Kentucky Supreme Court May Strengthen Parental Choice in Education – Lexington Herald Leader | Team Cansler

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The Kentucky Supreme Court with Chief Justice John D. Minton Jr. is photographed with Justice Robert B. Conley in the Supreme Court courtroom in Frankfort, Ky. on Tuesday, June 8, 2021 (AOC Photo/Brian Bohannon).

The Kentucky Supreme Court with Chief Justice John D. Minton Jr. is photographed with Justice Robert B. Conley in the Supreme Court courtroom in Frankfort, Ky. on Tuesday, June 8, 2021 (AOC Photo/Brian Bohannon).

Brian Bohannon

Akia McNeary, a Kentucky mother of four, was disappointed when the Council for Better Education filed a lawsuit to block Kentucky’s new Educational Opportunity Account (EOA) program.

“Even with my own four children, I saw the need for multiple educational options,” she said. “If this group truly wants a better education in Kentucky, they should work to ensure that lower-income families have access to opportunities beyond their county schools.”

The EOA, the country’s first tax credit-funded education savings account, will allow eligible parents to receive stipend accounts that can be used for approved educational expenses such as private school tuition, tutoring, tuition and extracurricular activities at public schools and college courses. The accounts are funded by donations from individuals and businesses, who receive tax credits for their donations.

Last fall, a district judge sided with the CBE and ruled the EOA unconstitutional. The Kentucky Supreme Court agreed to hear the case and held a hearing in Shelby County on Wednesday. The Institute for Justice is defending the program on behalf of McNeary and another parent.

The central question in the case is whether the tax credit constitutes public funding of a private school. If history is any guide, the answer to that question is no. After all, there are nearly 30 tax credit grant programs across the country, as well as countless other state and federal tax credits and deductions.

A decade ago, there was a similar court case in Arizona in which opponents claimed a school-choice program for tax-credit scholarships was unconstitutional. Like CBE, they argued that private grant donations — dollars that never go to the state — are somehow still state property.

In the majority opinion in favor of the Arizona program, Supreme Court Justice Anthony Kennedy wrote that the notion that monies not paid in taxes are nonetheless public monies “assumes that all proceeds are government property, even if they are did not fall into the hands of the tax collectors. This premise finds no basis in settled case law.”

If money not given to the state is classified as state money, then the state’s ability to restrict, direct, and regulate citizens’ incomes would be virtually limitless. Applying this standard to other tax credits and deductions could result in America’s churches and other charitable nonprofits suddenly being labeled “state-funded.” That conclusion would threaten all kinds of tax credits and deductions that are currently taken for granted in Kentucky.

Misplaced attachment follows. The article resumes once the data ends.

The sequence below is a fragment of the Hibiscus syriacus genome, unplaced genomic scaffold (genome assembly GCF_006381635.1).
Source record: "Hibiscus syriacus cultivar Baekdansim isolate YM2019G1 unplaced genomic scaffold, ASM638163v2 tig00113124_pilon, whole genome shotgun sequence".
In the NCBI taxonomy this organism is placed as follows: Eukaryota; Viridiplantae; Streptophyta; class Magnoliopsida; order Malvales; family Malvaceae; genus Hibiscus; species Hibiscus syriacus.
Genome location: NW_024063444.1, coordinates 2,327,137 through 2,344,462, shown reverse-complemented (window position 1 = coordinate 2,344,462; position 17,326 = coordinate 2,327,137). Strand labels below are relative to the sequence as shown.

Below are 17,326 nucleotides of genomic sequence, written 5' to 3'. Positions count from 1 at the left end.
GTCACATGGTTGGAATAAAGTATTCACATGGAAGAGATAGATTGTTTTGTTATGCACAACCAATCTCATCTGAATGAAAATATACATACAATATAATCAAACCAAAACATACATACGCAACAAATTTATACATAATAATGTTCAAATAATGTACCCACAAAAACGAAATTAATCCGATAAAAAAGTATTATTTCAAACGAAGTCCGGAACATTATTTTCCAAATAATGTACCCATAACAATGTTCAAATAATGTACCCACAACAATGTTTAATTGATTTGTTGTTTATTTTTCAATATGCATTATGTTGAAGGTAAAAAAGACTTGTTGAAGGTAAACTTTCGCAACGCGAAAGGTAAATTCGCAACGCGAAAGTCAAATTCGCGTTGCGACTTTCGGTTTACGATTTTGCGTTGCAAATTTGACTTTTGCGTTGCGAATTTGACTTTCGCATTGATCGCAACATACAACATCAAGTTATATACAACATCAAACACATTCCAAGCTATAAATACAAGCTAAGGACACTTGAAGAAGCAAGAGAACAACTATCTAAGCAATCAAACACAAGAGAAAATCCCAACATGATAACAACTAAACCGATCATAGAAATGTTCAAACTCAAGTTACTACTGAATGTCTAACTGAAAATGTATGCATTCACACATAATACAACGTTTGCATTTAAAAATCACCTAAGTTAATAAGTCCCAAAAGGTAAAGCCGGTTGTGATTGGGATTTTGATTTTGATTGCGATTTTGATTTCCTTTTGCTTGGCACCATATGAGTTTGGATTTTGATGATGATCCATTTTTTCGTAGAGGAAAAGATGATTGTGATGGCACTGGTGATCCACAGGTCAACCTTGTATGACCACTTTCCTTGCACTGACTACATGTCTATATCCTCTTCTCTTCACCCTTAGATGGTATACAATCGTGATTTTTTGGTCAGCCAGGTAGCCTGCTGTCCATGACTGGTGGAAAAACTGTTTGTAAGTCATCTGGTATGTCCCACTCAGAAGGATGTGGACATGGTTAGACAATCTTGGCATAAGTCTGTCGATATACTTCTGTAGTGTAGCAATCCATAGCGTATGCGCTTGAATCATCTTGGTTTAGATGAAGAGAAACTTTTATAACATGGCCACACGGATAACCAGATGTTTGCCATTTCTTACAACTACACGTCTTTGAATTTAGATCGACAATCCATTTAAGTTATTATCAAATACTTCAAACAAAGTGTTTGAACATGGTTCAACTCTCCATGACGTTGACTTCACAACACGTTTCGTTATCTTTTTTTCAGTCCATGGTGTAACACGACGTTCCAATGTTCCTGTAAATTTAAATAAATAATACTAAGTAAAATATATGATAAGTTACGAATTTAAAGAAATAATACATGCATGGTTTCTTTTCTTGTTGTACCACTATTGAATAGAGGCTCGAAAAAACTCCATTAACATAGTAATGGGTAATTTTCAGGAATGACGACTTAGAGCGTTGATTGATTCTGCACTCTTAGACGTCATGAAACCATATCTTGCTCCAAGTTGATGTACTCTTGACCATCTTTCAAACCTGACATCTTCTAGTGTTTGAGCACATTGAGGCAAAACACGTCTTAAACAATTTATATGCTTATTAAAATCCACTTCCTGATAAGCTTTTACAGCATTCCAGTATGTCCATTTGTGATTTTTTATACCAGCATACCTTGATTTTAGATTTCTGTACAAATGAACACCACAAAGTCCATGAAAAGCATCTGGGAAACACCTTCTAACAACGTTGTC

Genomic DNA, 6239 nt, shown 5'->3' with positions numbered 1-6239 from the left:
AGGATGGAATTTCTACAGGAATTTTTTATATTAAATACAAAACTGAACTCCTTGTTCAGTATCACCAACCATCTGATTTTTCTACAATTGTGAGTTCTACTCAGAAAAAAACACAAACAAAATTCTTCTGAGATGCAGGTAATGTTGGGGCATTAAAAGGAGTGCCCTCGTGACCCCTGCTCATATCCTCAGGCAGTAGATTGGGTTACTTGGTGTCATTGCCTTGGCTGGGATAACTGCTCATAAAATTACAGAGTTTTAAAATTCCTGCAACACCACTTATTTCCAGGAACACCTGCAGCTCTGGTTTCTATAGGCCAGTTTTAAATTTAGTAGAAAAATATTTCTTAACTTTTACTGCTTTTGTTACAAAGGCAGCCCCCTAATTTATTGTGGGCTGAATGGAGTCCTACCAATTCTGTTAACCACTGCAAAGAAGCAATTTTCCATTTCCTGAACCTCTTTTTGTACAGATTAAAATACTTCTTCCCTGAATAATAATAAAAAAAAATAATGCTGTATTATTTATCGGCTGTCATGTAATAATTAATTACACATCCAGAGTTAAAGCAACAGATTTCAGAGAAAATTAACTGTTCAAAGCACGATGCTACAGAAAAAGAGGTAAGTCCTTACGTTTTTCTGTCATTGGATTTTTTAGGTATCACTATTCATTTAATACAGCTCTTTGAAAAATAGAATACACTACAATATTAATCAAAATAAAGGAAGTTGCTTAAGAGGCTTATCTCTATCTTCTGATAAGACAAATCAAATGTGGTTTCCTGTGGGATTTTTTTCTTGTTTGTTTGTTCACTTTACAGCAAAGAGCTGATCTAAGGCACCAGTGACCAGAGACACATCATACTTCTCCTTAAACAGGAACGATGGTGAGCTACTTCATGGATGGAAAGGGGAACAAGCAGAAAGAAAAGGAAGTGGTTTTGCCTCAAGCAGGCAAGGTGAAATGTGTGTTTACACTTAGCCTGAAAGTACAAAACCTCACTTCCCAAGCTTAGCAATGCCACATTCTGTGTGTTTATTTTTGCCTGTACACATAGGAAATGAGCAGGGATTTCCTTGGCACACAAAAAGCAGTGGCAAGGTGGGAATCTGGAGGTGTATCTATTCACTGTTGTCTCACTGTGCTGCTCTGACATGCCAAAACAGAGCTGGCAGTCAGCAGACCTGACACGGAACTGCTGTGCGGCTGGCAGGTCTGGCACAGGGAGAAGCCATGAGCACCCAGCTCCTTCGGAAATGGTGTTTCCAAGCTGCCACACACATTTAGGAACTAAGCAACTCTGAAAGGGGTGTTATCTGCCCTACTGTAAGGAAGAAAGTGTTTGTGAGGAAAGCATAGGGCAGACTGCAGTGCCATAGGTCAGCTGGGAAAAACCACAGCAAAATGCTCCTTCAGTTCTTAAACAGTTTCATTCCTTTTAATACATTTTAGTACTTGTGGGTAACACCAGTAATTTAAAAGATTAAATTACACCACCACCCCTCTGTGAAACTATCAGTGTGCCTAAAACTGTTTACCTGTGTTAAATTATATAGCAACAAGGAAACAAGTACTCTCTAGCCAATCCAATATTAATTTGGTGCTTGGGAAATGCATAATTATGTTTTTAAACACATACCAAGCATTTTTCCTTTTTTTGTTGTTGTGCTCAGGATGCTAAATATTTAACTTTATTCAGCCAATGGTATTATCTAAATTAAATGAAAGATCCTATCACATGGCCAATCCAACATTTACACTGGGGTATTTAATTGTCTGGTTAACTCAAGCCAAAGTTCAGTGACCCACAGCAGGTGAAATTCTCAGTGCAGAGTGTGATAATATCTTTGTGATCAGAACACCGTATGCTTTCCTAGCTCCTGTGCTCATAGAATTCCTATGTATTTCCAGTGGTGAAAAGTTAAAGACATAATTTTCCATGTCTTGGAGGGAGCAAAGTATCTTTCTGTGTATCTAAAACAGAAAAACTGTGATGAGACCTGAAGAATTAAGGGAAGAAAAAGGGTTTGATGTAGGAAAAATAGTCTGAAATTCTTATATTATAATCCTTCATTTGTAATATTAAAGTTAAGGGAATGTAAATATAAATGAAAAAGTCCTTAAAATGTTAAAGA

McNary attended the Supreme Court hearing and hopes the judges will allow the program to go into effect.

“My own children have all had different educational experiences,” McNeary said. “We used the local district school when it was working well. But we have also attended a Christian school when my children needed something else—whether it was because of public school bullying or because of different learning needs that the public school could not meet. Tuition has been a financial hardship, but we’ve made it through so far. “The EOAs would be especially helpful for my younger children. My son Isaiah would use this program in public school for ACT preparation,” she added.

The supporters of the program are not alone. Morning Consult polls in Kentucky show that 67 percent of adults — and 78 percent of parents — support educational savings accounts like the KY EOA program. Given the growing awareness that children are unique and have diverse educational needs, this support makes sense. It’s unrealistic to think that a school is the best option for any child who happens to live near them.

Wealthy Kentuckians have always had educational opportunities. The EOA program would help low- and middle-income families take advantage of similar opportunities. In declaring her support for the program, Akia McNeary expresses the hopes of thousands of parents across Kentucky: “I want to make sure my children get the best education possible because I know education gets them where they are want .”

Colleen Hroncich is a Policy Analyst at the Cato Institute’s Center for Educational Freedom. Caleb O. Brown is the host of the Cato Daily Podcast and a father of three in Shelby County.

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